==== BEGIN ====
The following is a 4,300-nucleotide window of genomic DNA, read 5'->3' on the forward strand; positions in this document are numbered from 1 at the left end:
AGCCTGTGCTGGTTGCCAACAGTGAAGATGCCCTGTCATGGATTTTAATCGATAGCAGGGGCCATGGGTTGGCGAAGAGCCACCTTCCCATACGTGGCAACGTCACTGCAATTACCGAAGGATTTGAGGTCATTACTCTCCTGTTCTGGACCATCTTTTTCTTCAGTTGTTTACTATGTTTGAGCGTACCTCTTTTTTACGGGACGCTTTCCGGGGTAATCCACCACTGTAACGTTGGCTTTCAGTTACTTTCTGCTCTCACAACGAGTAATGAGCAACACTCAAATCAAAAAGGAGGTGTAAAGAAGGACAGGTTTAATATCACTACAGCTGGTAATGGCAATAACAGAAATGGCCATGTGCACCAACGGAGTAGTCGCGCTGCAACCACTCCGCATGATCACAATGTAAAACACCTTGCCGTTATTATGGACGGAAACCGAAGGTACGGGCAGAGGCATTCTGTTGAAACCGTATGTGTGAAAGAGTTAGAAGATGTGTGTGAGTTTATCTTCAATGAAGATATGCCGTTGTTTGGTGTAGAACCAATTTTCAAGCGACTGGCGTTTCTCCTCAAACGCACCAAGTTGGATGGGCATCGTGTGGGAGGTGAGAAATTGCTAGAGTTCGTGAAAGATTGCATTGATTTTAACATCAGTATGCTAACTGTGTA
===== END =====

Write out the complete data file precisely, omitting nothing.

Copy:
The following is a 4,300-nucleotide window of genomic DNA, read 5'->3' on the forward strand; positions in this document are numbered from 1 at the left end:
AGCCTGTGCTGGTTGCCAACAGTGAAGATGCCCTGTCATGGATTTTAATCGATAGCAGGGGCCATGGGTTGGCGAAGAGCCACCTTCCCATACGTGGCAACGTCACTGCAATTACCGAAGGATTTGAGGTCATTACTCTCCTGTTCTGGACCATCTTTTTCTTCAGTTGTTTACTATGTTTGAGCGTACCTCTTTTTTACGGGACGCTTTCCGGGGTAATCCACCACTGTAACGTTGGCTTTCAGTTACTTTCTGCTCTCACAACGAGTAATGAGCAACACTCAAATCAAAAAGGAGGTGTAAAGAAGGACAGGTTTAATATCACTACAGCTGGTAATGGCAATAACAGAAATGGCCATGTGCACCAACGGAGTAGTCGCGCTGCAACCACTCCGCATGATCACAATGTAAAACACCTTGCCGTTATTATGGACGGAAACCGAAGGTACGGGCAGAGGCATTCTGTTGAAACCGTATGTGTGAAAGAGTTAGAAGATGTGTGTGAGTTTATCTTCAATGAAGATATGCCGTTGTTTGGTGTAGAACCAATTTTCAAGCGACTGGCGTTTCTCCTCAAACGCACCAAGTTGGATGGGCATCGTGTGGGAGGTGAGAAATTGCTAGAGTTCGTGAAAGATTGCATTGATTTTAACATCAGTATGCTAACTGTGTA